Mills said reinserting Martinez into the lineup is “coming up pretty quick,” after he gives the outfielder a chance to clear his head.
“I think he’s getting to where he needs to be,” Mills said.
Meanwhile, Mills tried something new with the lineup, sliding Jose Altuve into the three-hole for the first time and moving Jed Lowrie back up to two.
Until Friday, there were four players who had batted third this season: Martinez (23 games), Lowrie (five games), Travis Buck (two games) and Brian Bogusevic (one game).
“There are a lot of things I like about it,” Mills said of the Lowrie-Altuve tandem. “I talked to Jed and Altuve about it and they were all in.”
Mills also hinted he may keep them there for the remainder of this series.
Brett Myers refers to the bullpen corps as “The Regulators” and often heaps praise on his ‘pen mates after the Astros nail down close wins. How do I know this? Why, I follow Myers on Twitter, of course.
Myers, who goes by the Twitter handle @TheOutlaw39, is one of several players who signed up at some point this season. Another newcomer is reliever Wilton Lopez, who can be found in Twitterland at @lopezwilton59.
Altuve will sign autographs (free of charge) at the Team Store at Minute Maid Park on Saturday, May 19 from 1 to 2 p.m. CT. Autographs are not guaranteed, so the Astros encourage you get there early. We will send out several reminders leading up to the event.
An Astros player will sign autographs at no charge on Saturday per month at the Team Store throughout the season.
Finally, we went with a smile-and-be-happy theme to today’s photo album. Batting practice, at beautiful PNC Park:
Opening Day is special, and you instantly can feel the vibe. It’s festive, it’s fun and everyone’s in a good mood. And, least importantly, it’s the one game of the year where people get all gussied up.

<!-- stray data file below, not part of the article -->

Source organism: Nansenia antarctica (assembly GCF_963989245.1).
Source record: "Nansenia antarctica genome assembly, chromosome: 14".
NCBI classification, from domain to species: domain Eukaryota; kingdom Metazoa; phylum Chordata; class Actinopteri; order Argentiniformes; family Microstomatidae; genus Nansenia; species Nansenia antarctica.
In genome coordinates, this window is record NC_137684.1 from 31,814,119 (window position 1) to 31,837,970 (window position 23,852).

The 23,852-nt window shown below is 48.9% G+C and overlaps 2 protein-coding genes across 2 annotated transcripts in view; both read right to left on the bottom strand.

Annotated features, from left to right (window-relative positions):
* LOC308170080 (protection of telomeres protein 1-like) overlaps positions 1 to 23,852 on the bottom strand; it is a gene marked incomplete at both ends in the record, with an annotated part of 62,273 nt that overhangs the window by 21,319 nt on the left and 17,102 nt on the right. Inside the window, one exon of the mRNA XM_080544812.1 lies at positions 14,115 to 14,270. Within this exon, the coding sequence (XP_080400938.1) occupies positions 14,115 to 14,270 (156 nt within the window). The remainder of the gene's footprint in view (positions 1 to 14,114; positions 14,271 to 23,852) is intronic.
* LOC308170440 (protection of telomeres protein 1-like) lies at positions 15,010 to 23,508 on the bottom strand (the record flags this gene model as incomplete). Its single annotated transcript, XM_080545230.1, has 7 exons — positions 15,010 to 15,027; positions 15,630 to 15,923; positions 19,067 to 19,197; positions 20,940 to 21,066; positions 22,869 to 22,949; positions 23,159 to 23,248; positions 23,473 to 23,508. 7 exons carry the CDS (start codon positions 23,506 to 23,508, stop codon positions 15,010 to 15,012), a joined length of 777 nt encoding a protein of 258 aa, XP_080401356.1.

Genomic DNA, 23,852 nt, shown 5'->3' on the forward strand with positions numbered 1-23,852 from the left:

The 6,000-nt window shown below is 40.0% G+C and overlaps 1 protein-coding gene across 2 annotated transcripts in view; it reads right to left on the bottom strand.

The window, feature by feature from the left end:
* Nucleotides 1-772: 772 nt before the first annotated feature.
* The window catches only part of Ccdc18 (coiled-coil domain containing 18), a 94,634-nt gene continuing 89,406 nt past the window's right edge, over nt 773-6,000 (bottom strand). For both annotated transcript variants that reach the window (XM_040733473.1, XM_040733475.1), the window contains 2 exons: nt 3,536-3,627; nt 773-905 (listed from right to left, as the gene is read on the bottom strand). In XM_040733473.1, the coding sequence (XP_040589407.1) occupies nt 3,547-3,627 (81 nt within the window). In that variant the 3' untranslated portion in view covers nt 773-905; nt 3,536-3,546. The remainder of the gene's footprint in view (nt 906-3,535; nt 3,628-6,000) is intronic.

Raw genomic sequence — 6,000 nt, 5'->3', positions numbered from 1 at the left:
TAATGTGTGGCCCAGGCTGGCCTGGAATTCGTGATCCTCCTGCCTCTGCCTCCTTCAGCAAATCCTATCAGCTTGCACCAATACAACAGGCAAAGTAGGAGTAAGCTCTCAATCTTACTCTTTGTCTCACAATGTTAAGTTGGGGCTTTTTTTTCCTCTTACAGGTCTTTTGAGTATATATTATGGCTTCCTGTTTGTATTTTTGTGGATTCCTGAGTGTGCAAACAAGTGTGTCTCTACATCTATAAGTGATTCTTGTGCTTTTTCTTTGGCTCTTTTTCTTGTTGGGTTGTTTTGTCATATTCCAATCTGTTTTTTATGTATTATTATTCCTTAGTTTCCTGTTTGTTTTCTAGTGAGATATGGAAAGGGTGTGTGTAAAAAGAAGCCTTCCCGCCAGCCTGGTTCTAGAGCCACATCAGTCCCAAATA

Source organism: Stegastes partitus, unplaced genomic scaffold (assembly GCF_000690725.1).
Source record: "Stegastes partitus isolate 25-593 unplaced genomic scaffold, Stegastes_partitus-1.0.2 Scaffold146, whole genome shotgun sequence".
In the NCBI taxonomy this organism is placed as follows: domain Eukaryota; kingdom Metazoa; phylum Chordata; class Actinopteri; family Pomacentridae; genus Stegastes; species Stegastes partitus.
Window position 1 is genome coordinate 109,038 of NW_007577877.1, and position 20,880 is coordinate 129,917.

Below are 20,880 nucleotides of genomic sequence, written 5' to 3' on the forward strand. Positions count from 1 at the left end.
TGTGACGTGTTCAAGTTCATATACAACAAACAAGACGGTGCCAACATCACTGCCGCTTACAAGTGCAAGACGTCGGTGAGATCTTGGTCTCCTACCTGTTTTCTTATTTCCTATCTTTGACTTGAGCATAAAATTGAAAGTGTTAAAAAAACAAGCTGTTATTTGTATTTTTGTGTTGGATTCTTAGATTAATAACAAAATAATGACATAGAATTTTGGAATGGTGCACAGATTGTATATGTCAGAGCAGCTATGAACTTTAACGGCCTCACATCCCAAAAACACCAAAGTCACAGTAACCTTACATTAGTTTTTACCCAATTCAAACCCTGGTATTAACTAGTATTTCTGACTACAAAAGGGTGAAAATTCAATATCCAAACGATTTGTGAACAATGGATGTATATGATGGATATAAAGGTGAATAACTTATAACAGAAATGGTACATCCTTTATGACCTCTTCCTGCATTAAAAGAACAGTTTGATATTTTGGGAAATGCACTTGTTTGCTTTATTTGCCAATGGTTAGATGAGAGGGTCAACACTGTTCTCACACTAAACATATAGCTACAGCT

On Opening Day, just about everyone who covers baseball, or broadcasts baseball, or signs free agents, or helps design bobbleheads, or sits in a suite with other like-minded very important people, is dressed to the nines. The men look a little like secret service agents (without the ear buds and scowls worn by the real secret service agents who are there to protect Minute Maid Park regulars George and Barbara Bush).
Opening Day means something. The ballpark is the place to be. Even if it’s just one game of 162 played every year, what Opening Day symbolizes is recognized, and respected.
That doesn’t mean Opening Day is some stuffy cocktail party. No, quite the contrary. Opening Day is a big party, and that was never more apparent than in the nearly seven hours leading up to first pitch, when the streets surrounding Minute Maid Park were closed off and transformed into the annual rite of passage known as Street Fest.
The festival on the streets by the ballpark (hence the name Street Fest) included a little bit of everything — bands, food, beverages, fans and appearances by significant members of the team, both from the front office and the uniformed staff.
Street Fest started early and ended late and featured visits from some of the most recognizable members of the team. Two groups of Astros dropped by for two separate pep rallies.
Unsurprisingly, the second crowd, on hand for the appearance by Jose Altuve, J.D. Martinez and Bud Norris at 4:30-ish, was slightly more spirited and, shall we say, less inhibited than the fans who moseyed over to the stage for the 12:30 show with Jeff Luhnow, Brad Mills and Larry Dierker. Hey, certain libations just flow more freely in the late afternoon hours.
Pep rallies were just one element of the Opening Day celebration. Pregame ceremonies included trotting Budweiser Clydesdales, an anthem-singing country music star (Clay Walker), ceremonial first pitches by those who contributed to the Astros’ storied history (Jimmy Wynn, Dierker and Jose Cruz) and those who are ready to usher in a brand new era of Astros baseball, including owner Jim Crane and his many board members.
Crane’s afternoon began with a lengthy visit to batting practice and brief remarks to the team assembled in the locker room a couple of hours before first pitch.
We have lots of pictures and videos to share from the day. We’ll start with Crane’s remarks to the team:
“Congrats on making the team. I know for a lot of you guys it’s your first time making the team, your first Opening Day. Have some fun.
“There’s a lot of opportunity here. We’re going to try to do things right and try to make this a fun place to be. This should be a fun team to be on so anything we can help you with, you’re part of my family now.